Swedish Antiques

Gustavian Style: Warm Or Cool Tones?

Swedish Gustavian Pine Benches

Gustavian style is all about painted surfaces, intricate wood carvings, distressed wood flooring, and beautiful family heirloom furniture.   Gray painted furniture are commonly associated with Swedish interiors.  Gray can be both a cold and warm color depending on the hue of the paint.  When gray is mixed with yellow, it can take on a color that is more warm, where as mixed with purple, or blue, it can appear on the colder tones.  Gray is a staple color in old world Swedish homes, and will work with any color palette.  Here are a couple examples of cool and warm color tones:

Cool Tone Examples: 

The cool color tones can be very attractive and fresh.   Light blue can open up the home, and allow it to appear more spacious.

1. As you can see this home has light blue painted walls, and furniture which is painted in the exact same color tones.  Furniture is accented in gold, and other pieces are painted in white.

2. This ad for Tara Shaw is based on the cool color tones.  A very light blue floor, and a gray wall with undertones of blue are the perfect back drop for this antique piece of furniture painted in blue-gray.  As you can see white washed pine furniture adds a touch of wood, and works with the color palette.  See more of the furniture here

Some Tips For Cool Interiors :

– Use several glazes when washing your furniture.  Look at the color depth with these chairs- Pair of 18th C. Rococo Gustavian side chairs in the original paint From Marston Luce Antiques.  The color is very rich and dark, and would work perfectly with a room based in the lighter blue tones.

– Paint your walls a very light blue and accent with punchy shades of blue such as seen in the table cloth.  Add in lots of white painted accent pieces.

– A blue painted wall can go a long way to create a cool interior. Here we see a combination of blue gray and white.

– Brighter whites are used in cooler tones, while beige color washes and upholstery are used for warmer palettes.

Warm Tone Examples:

Warmer tones tend to feature traces of yellow, and brown in the swatches.  A warmer palette will make your home appear to be warmer in the winter than a room that is painted in a light shade of blue.  Rich yellows work so beautifully with gold, and brass.

This ad for Horchow features an interior bathed in the warmer tones of brown.  Wood is washed with brown or beige paint allowing the natural wood to show through.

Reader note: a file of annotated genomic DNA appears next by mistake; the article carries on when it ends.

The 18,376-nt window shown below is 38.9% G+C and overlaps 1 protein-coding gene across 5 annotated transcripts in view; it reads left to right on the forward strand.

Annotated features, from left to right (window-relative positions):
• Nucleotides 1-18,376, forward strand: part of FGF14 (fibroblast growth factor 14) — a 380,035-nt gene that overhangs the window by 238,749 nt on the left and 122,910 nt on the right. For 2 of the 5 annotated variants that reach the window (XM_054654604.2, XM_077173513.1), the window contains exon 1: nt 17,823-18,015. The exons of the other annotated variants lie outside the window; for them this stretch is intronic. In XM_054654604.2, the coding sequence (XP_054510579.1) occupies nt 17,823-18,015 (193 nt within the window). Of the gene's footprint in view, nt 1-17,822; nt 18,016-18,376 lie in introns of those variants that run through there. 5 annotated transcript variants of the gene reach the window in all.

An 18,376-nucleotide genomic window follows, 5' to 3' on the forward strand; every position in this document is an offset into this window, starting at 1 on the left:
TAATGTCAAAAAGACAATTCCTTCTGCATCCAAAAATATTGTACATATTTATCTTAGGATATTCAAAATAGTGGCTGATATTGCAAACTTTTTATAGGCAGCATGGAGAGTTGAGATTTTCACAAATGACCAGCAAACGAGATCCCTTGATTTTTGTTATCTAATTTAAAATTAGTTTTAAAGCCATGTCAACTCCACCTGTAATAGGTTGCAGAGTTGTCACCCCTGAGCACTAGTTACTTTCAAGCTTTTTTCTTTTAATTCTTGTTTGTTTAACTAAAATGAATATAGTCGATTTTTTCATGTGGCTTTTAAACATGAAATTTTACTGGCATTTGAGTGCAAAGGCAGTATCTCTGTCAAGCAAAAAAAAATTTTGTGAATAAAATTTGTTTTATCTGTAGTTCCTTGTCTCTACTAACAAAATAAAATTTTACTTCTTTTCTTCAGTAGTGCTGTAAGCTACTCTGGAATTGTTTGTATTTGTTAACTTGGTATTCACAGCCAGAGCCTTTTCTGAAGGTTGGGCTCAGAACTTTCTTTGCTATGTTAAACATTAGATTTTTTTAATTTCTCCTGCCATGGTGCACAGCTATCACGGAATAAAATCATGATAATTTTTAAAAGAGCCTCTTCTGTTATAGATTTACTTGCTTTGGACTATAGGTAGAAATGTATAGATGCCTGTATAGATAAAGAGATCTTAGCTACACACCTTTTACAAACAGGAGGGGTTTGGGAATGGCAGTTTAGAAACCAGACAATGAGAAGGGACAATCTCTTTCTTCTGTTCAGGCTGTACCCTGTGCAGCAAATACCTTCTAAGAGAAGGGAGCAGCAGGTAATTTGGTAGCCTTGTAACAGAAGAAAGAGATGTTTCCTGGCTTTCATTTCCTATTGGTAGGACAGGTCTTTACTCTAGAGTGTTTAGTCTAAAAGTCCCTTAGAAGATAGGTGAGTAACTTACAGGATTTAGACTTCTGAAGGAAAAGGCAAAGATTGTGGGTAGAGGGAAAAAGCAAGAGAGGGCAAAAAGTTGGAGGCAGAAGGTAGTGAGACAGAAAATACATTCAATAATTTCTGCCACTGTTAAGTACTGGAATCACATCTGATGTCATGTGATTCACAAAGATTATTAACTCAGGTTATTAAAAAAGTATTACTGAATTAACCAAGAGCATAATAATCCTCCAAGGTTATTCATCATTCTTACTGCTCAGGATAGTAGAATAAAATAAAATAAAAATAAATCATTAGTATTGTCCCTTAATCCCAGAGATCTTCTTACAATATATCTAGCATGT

Olivier & Chantal’s French Home is a great example of a warm color palette.  The walls are painted a dark gray, and red painted furniture give an opportunity for color to be apart of this room.  Red is also a warm color, making it the perfect choice against the dark gray walls that appear in this room.  Untreated wood breaks up the painted surfaces, and allow the eye some rest.  Solid upholstery allows this home to remain uncluttered.  Simplicity, and clean looks govern the Swedish style.  See more of this home here

-This Campagne cover features a Gustavian room with lots of warm tones.  Lots of beige is used with a combination of white.  Looking closely at the furniture, painted finishes on the clock and the settee reveal exposed warm wood, with beautiful distressed white finishes. See more of this home here.

Some Tips For Warm Interiors:

1. Paint your walls yellow and combine beige and gray into the interior.  Work with darker tones instead of light paint colors.

2. Incorporate stone and concrete into a warm interior.  Display stone busts or urns on pedestals.  Consider leaving the wood raw and untouched without any polishing or lacquer.  Add in brass instead of silver.

3.  Incorporate black painted furniture into a warm decorating scheme.  Black painted furniture often looks terrific against tones of yellow.

4.  Consider also working with the darker green color palette.  Combine green upholstery with untouched pine frames, or gilt wood frames.  Work with a country theme with lots of distressed furniture, or work with brighter Kelly greens such as the colors featured on Lars Scandinavian Design Book.  As you can see the secondary color is always beige not white.